Wrinkle 4: Where is the emitter?

If you look at the video of the Heater in action, you'll see that the body of the device moves back and forth, away from and towards the camera, as it emits flames. This means that, when the factory is running normally, the flames aren't in a single vertical plane, but they wave back and forth across the surface of the cube. (This requires ParticleSystem.main.simulationSpace to be set to ParticleSystemSimulationSpace.World, otherwise the particles would move with the emitters.)

When we're simulating, however, the simulation produces slightly odd results. If time is paused and the player jumps forward half a second, all the extra flames emitted during the half-second simulation will be the same distance from the camera because the emitter has jumped straight to its new position. How can we deal with that?

The short answer is that, in the case of the Heater, I haven't bothered. Given that the motion is directly towards and away from the camera, it isn't particularly obvious. If you rewatch the video at the start of this post, you can tell that the forward and back motions aren't quite identical, but it's not a big deal.

If you wanted to deal with this, you'd need to break the simulation down into steps, and move the emitters slightly between each step. Happily, none of the devices in Hexahedra emit particles in a way where this was necessary, so this isn't a bridge I've had to cross.

However, there is one issue that's much more obvious, which is related to the Heater moving back into the corner at the end of the step. If you watch the video below, you'll see that as the Heater moves back down into the corner, some of the flames are still fading out. Simulating forwards, this is fine, because no new particles are being emitted. However if we're not careful, then when we're going backwards and we resimulate from scratch the flames will move vertically as the body of the device does, because they're being re-emitted while the device is in the wrong place.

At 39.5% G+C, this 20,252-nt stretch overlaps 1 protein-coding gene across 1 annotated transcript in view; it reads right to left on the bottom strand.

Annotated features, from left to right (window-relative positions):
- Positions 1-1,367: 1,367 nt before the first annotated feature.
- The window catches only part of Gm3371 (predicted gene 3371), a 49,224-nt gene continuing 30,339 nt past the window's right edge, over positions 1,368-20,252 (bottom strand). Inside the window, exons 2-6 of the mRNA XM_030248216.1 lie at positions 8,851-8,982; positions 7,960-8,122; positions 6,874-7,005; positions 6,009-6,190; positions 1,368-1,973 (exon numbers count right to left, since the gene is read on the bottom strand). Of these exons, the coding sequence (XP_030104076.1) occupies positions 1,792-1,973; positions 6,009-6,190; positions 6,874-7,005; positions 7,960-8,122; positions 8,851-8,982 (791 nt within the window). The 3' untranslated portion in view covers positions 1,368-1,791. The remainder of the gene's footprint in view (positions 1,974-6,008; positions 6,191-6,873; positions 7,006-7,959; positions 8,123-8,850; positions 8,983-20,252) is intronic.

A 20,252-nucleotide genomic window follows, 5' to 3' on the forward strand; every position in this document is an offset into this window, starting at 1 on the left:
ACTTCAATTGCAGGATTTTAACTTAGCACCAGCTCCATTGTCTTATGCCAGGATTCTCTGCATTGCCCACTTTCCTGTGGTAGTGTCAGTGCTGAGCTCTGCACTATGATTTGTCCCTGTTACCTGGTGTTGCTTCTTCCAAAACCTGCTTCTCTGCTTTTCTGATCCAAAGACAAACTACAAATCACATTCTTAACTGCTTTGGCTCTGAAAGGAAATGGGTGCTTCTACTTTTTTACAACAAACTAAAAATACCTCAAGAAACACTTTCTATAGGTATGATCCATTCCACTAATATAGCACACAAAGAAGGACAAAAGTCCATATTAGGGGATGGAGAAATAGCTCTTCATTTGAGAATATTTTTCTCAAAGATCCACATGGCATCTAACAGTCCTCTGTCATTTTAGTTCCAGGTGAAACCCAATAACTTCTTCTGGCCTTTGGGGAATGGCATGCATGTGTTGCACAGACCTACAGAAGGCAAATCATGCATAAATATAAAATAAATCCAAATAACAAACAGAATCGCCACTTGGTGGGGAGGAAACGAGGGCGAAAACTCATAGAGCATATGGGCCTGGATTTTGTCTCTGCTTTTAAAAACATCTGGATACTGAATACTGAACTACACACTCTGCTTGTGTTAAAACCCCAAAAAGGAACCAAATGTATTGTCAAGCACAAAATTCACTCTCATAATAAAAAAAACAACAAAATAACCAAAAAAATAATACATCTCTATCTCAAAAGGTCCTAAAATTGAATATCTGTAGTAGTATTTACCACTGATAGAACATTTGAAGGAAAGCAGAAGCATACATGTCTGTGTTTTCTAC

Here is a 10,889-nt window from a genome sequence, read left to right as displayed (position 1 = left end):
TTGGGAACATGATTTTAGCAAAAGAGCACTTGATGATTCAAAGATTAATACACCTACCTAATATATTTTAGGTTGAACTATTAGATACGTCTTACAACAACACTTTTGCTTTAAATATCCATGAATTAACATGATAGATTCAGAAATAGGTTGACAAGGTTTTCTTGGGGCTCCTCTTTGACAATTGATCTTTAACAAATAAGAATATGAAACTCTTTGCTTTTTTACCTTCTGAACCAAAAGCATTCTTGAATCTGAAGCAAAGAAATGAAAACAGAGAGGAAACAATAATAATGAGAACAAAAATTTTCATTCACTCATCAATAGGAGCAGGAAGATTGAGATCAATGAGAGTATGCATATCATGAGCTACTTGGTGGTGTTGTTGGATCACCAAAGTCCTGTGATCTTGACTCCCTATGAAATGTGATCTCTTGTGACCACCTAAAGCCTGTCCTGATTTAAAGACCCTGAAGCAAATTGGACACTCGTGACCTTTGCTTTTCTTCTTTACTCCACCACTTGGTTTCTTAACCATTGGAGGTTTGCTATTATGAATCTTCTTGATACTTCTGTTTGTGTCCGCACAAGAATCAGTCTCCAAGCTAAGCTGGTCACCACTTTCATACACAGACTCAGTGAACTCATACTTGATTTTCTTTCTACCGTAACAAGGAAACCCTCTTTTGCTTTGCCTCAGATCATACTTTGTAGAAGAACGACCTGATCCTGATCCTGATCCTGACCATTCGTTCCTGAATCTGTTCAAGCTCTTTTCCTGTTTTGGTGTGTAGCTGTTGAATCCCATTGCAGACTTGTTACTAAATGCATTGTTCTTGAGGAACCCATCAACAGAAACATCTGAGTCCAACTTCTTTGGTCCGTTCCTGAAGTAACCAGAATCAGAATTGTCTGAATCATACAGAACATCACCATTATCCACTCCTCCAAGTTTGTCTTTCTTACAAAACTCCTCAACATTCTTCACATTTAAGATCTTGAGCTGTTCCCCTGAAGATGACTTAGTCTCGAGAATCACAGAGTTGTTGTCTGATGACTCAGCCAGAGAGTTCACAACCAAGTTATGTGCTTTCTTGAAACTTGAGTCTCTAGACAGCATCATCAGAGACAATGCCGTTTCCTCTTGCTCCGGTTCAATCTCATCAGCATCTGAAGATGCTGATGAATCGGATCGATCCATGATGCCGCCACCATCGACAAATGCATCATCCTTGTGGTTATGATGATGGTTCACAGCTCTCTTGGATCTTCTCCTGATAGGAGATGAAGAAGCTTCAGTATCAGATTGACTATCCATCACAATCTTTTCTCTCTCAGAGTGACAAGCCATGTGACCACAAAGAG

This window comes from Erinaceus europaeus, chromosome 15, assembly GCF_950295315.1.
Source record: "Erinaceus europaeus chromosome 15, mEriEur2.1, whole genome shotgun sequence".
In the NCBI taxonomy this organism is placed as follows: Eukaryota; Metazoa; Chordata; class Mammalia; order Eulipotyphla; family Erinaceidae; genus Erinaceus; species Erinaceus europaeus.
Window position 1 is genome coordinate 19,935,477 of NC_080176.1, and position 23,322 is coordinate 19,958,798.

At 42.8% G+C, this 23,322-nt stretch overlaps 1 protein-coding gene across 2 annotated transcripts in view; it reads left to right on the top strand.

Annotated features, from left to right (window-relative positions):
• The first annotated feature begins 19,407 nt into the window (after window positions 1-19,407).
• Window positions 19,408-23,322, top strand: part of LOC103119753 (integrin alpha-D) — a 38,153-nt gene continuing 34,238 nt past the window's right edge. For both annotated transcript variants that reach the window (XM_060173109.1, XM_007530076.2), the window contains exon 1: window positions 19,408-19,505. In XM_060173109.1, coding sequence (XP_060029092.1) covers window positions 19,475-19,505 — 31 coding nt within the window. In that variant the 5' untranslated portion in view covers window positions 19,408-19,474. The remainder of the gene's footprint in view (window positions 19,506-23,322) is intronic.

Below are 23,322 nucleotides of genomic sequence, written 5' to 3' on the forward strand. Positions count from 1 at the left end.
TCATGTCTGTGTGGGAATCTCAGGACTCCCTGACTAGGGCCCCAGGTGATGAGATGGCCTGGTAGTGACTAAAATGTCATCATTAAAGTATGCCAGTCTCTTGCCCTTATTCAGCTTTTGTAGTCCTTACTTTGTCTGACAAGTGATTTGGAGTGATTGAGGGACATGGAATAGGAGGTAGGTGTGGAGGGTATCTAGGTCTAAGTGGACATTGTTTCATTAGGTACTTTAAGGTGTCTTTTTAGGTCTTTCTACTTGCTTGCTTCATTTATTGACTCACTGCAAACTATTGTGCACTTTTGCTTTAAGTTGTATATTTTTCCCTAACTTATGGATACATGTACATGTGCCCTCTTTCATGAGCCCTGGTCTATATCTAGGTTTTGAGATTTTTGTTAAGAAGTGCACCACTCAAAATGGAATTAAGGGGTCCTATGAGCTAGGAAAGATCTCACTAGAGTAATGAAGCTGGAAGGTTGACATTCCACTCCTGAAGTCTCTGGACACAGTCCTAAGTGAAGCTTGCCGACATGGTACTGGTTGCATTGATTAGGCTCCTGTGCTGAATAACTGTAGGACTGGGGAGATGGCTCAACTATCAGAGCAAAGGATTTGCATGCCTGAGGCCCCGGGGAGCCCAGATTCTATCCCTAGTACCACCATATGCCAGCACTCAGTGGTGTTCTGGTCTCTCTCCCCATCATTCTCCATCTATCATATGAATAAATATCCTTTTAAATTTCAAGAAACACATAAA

Here's a video showing the problem:


The Heater with particles attached to the device. When winding backwards, the flames move vertically with the device.

To deal with this, we need to decouple the emitters from the model. The flame emitters come as a set of prefabs (we give the systems slightly different settings depending on whether the flames are coming from the side, above, or below), and prior to adding the smooth rewind we simply attached them to the Heater, but now when we add a new Heater to the factory we attach the particle system to the Workstation (the GameObject parent of all the devices) so that it doesn't move when the model does. This means we also need to manually Destroy the particle system when the Heater is removed:


public new void Start() {
...
    // Which flames VFX we use depends on our position.
    GameObject flamesPrefab = VFXFinder.GetHeaterFlames(Position);
    // Attach the flames to the heater body to set the correct position & orientation.
    flamesObject = Instantiate(flamesPrefab);
    flamesObject.name = flamesPrefab.name;
    flamesObject.transform.SetParent(heaterBody.transform, false);
    // Then attach the transform to the workstation, so that the emitter is always in the correct plane.
    flamesObject.transform.SetParent(transform.root);
    flamesBasePos = flamesObject.transform.position;
...
}

public new void OnDestroy() {
    base.OnDestroy();
    Destroy(flamesObject);
...
}

We then need some extra code to make sure that the emitters move towards and away from the camera when the model does:


private void Translate() {
    if (!moving) return;
    float currentTime = SpeedLimiter.accumulatedTime;
    float lerp = (currentTime - moveStartTime) / (moveEndTime - moveStartTime);
    float smooth = Mathf.SmoothStep(0, 1, Mathf.Clamp01(lerp));
    Vector3 pos = Vector3.Lerp(fromPos, toPos, smooth);
    heaterBody.transform.localPosition = pos;
    // Move the flame emitter back and forth, while still keeping it aligned with the cube.
    // We need to rotate the local body movement since we're working in world space for the flames.
    flamesObject.transform.position = flamesBasePos + flamesObject.transform.rotation * -pos;
}

In total, just over half of the devices in Hexahedra anchor their emitters to the Workstation to avoid this problem.

With these wrinkles dealt with, we've got particles going forwards and backwards. They restart properly, they resume properly, and they're in the right place. Job done!

The smooth rewind has been a major feature, with all kinds of edge cases and gotchas, particle-based and otherwise, but it's now almost complete, and I'm looking forward to getting a new beta build out in the near future, so playtesters will be able to give it a go very soon. I'll be writing some follow-up posts on how the rest of the rewind system works in the coming weeks.

Update: The first post on how the rest of the rewind feature works can be found here

Hexahedra is currently in Open Beta on Steam — head to the store page and press the Request Access button to immediately join the beta.

Tagged in: c#, unity, particles, hexahedra